His new stepdad, as of July, tried to connect with him. Jim was trying to be kind to Simon, and trying to soothe the boy. His father had died 6 years ago, after all, when Simon was 15. But the bond the boy’d had with his dad was so strong that he still resented Jim.
There should be some kind of Ghosts of Christmas Past thing going on here, Simon thought bitterly, staring daggers at Jim and his mother, Vicki. They looked happy. It made Simon angry. Why had his mother moved on and he couldn’t?
“Hey, Si, Merry Christmas.” Jim lightly tossed him a brightly-wrapped package. Simon caught it in his off-hand, startled. Also? He hated the nickame ‘Si’.
“What the hell?” Simon muttered. “It’s too early to open presents.” The Greenes never opened gifts until Christmas morning.
“Call it a special occasion.” Jim exchanged glances with Vicki. “Humor us.”
Simon ripped open the paper. Underneath was a plain shirt box, which he opened carefully.
Inside was an old picture of Simon and his father.
“What is this?” Simon accused them. “I already feel bad enough. I don’t need the reminder of Dad tonight.”
Jim sighed. “We contacted a medium. If you go upstairs, he’ll meet you at midnight. Your dad, we mean. We want you to have closure.”
“Yeah, right.” Simon barely kept from swearing as he stomped upstairs. It was dark except for the twinkling white fairy lights everywhere.
“11:30,” he muttered as he shut his door forcefully. It made a satisfying slamming noise. “If my dad’s ghost doesn’t show up by 12:05, I’m moving out.” He was only staying to help with the rent, anyway.
Simon flopped onto his bed and grabbed his Kindle. He started to read something historical, but couldn’t focus through the tears in his eyes. It made him angrier. He tossed his Kindle onto the pillow and buried his face in his arms.
“Mmm,” he murmured. “What?”
“C’mon, champ.” His dad’s ghost floated beside the bed, pale grey and transparent.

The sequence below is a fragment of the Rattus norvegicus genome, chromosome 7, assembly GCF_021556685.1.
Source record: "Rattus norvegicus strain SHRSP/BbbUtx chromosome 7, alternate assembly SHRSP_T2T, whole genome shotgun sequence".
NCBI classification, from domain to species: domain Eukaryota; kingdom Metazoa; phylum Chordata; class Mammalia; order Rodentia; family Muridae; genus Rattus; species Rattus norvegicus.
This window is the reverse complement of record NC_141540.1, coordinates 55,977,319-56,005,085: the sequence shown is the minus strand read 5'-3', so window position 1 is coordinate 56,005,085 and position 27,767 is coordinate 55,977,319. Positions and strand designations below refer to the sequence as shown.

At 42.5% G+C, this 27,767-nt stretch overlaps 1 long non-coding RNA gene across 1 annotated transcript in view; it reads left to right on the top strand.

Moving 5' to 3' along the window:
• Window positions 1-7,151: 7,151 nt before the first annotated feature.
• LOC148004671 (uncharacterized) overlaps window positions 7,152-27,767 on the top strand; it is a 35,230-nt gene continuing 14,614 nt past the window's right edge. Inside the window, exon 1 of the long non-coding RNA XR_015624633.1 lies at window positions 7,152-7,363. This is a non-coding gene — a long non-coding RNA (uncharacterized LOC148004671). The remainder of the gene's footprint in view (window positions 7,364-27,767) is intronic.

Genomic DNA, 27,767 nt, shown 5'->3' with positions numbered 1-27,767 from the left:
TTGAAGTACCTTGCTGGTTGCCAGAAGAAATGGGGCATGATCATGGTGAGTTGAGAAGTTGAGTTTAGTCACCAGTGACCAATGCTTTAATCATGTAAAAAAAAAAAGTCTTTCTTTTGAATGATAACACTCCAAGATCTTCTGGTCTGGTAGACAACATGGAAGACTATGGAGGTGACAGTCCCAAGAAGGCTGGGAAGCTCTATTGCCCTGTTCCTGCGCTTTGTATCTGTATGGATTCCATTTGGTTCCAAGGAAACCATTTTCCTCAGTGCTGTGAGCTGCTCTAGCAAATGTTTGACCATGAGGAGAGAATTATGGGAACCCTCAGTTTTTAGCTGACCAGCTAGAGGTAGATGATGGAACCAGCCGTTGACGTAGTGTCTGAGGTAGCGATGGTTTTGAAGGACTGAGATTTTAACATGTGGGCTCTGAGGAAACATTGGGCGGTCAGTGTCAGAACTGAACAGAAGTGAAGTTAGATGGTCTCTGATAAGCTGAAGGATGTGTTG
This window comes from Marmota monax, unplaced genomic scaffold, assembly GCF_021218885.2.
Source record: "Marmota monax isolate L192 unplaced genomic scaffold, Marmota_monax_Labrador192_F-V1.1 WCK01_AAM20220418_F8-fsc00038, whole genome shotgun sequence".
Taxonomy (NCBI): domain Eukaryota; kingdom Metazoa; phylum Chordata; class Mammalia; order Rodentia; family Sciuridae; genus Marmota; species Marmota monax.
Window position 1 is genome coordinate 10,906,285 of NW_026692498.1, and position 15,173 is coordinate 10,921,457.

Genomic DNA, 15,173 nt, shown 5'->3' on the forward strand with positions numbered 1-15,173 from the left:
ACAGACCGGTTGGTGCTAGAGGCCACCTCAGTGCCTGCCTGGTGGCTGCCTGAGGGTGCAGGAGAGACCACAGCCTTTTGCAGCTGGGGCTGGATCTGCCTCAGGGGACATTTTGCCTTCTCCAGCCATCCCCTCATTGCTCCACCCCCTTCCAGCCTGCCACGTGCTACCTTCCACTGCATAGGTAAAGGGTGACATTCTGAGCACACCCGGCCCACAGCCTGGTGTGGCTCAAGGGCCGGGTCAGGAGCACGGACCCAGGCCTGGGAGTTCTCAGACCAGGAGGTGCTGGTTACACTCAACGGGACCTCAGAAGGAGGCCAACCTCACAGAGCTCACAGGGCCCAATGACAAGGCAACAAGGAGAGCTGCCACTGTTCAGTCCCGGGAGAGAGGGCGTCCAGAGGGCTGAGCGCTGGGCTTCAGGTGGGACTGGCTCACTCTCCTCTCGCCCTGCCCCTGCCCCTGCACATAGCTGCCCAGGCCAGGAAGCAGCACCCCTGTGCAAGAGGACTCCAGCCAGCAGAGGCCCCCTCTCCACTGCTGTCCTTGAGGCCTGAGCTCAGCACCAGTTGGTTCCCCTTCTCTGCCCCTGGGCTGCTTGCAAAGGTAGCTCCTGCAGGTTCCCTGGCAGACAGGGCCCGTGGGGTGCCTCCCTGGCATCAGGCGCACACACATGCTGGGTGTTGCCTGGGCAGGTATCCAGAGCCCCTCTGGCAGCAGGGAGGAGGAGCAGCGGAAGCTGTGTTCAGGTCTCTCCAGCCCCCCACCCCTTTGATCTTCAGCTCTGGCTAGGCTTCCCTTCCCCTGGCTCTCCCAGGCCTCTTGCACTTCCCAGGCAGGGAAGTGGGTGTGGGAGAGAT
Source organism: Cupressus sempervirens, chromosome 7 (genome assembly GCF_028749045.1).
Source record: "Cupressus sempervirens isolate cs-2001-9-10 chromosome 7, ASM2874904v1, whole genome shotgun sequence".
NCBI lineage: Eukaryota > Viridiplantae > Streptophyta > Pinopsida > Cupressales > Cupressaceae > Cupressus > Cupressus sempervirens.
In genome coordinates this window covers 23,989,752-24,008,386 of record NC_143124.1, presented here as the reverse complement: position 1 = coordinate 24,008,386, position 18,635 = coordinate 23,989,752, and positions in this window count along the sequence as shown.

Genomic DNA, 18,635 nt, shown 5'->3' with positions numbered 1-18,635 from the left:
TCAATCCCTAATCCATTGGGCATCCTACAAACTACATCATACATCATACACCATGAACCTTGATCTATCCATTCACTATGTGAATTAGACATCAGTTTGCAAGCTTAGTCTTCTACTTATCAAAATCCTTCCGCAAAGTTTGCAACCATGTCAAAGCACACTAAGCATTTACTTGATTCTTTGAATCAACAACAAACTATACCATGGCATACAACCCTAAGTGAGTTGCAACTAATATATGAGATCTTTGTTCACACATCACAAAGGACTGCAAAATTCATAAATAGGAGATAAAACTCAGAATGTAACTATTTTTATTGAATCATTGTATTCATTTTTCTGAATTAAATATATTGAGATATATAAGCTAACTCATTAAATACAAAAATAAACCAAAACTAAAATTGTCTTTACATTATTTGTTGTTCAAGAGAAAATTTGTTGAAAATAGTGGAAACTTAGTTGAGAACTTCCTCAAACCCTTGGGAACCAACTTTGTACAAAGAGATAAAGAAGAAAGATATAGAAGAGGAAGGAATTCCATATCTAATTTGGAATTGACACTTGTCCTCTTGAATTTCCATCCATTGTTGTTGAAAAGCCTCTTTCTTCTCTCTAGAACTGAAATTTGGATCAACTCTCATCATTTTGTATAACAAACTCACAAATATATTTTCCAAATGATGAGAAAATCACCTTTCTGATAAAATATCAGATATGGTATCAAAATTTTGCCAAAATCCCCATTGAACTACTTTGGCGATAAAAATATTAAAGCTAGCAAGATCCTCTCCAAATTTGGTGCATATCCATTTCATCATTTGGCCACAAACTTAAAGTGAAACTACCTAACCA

Simon sat up carefully. “Dad?”
“Hi, son.” The shade hovered about six inches above the floor, adding to Gerry’s already impressive height.
“Dad,” Simon repeated, breathing shallowly. “It worked?”
“Yeah. But I don’t have long. What’s wrong, buddy?”
“Well,” Simon began. “Mom--mom--”
“Your mother and I had discussed a long time ago what would happen if I passed away unexpectedly. I didn’t have much in an insurance policy, but--well, Jim was a good friend. He promised to take care of you guys for me. My heart wasn’t that healthy. It wasn’t as unexpected as you thought.”
Simon stared. “Wait, what?”
“I had congenital heart failure.”
“Dad. I was old enough. You should have told me.”
“There was never a good time, Simon.”
“You should have told me,” Simon yelled at the top of his lungs. Gerry winced and floated back a step or two.
“I should have,” his dad said meekly. “I thought I had more time.”
“That’s a bullshit excuse and you know it.” Simon was shaking with rage and sorrow. “You lied to me. You never lied to me about anything else, but you lied about the most important thing of all.”
Gerry slowly rolled his head from side to side, stretching it--an old habit from his living days. He did it when he was nervous. “I’m sorry, Simon. I was wrong. How can I make it up to you?”
“You can never come back,” Simon snarled at his father’s spirit.
“Simon,” Gerry said, taken aback.
There was a long silence as Simon stared into the icy shade of his father’s green eyes. “Come see me once a year, on Christmas Eve. Maybe I’ll have forgiven you in a few years.”
Gerry nodded, translucent eyes filling with tears. “Whatever you want, son. I can’t promise I won’t check in on you, but I won’t come see you except on Christmas Eve.”
“Ok. Great. Thanks.” Simon was shutting his father out. He felt it. But he didn’t care; it was too painful to deal with this.
Gerry faded without another word, and Simon stomped downstairs.“Merry damned Christmas.” He threw the picture of himself and his father into the fire and stomped back upstairs to think in the dark.